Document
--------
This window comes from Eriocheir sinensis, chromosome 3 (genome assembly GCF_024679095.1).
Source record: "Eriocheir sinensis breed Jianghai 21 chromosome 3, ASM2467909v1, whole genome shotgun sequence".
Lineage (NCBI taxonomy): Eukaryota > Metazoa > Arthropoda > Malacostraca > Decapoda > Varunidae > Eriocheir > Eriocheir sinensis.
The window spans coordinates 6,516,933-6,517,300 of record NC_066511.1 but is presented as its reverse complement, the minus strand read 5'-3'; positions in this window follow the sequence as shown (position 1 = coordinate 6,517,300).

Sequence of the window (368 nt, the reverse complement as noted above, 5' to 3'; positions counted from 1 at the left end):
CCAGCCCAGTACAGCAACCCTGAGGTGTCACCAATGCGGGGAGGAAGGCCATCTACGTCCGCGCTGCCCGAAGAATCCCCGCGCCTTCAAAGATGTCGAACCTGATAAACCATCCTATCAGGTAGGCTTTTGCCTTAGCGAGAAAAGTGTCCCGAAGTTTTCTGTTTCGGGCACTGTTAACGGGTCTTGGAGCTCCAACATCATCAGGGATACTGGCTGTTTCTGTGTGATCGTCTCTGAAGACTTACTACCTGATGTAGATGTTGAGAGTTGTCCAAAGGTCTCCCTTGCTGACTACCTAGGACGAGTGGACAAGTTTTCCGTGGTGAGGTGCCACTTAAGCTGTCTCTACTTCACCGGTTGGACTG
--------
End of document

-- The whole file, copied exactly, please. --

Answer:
This window comes from Eriocheir sinensis, chromosome 3 (genome assembly GCF_024679095.1).
Source record: "Eriocheir sinensis breed Jianghai 21 chromosome 3, ASM2467909v1, whole genome shotgun sequence".
Lineage (NCBI taxonomy): Eukaryota > Metazoa > Arthropoda > Malacostraca > Decapoda > Varunidae > Eriocheir > Eriocheir sinensis.
The window spans coordinates 6,516,933-6,517,300 of record NC_066511.1 but is presented as its reverse complement, the minus strand read 5'-3'; positions in this window follow the sequence as shown (position 1 = coordinate 6,517,300).

Sequence of the window (368 nt, the reverse complement as noted above, 5' to 3'; positions counted from 1 at the left end):
CCAGCCCAGTACAGCAACCCTGAGGTGTCACCAATGCGGGGAGGAAGGCCATCTACGTCCGCGCTGCCCGAAGAATCCCCGCGCCTTCAAAGATGTCGAACCTGATAAACCATCCTATCAGGTAGGCTTTTGCCTTAGCGAGAAAAGTGTCCCGAAGTTTTCTGTTTCGGGCACTGTTAACGGGTCTTGGAGCTCCAACATCATCAGGGATACTGGCTGTTTCTGTGTGATCGTCTCTGAAGACTTACTACCTGATGTAGATGTTGAGAGTTGTCCAAAGGTCTCCCTTGCTGACTACCTAGGACGAGTGGACAAGTTTTCCGTGGTGAGGTGCCACTTAAGCTGTCTCTACTTCACCGGTTGGACTG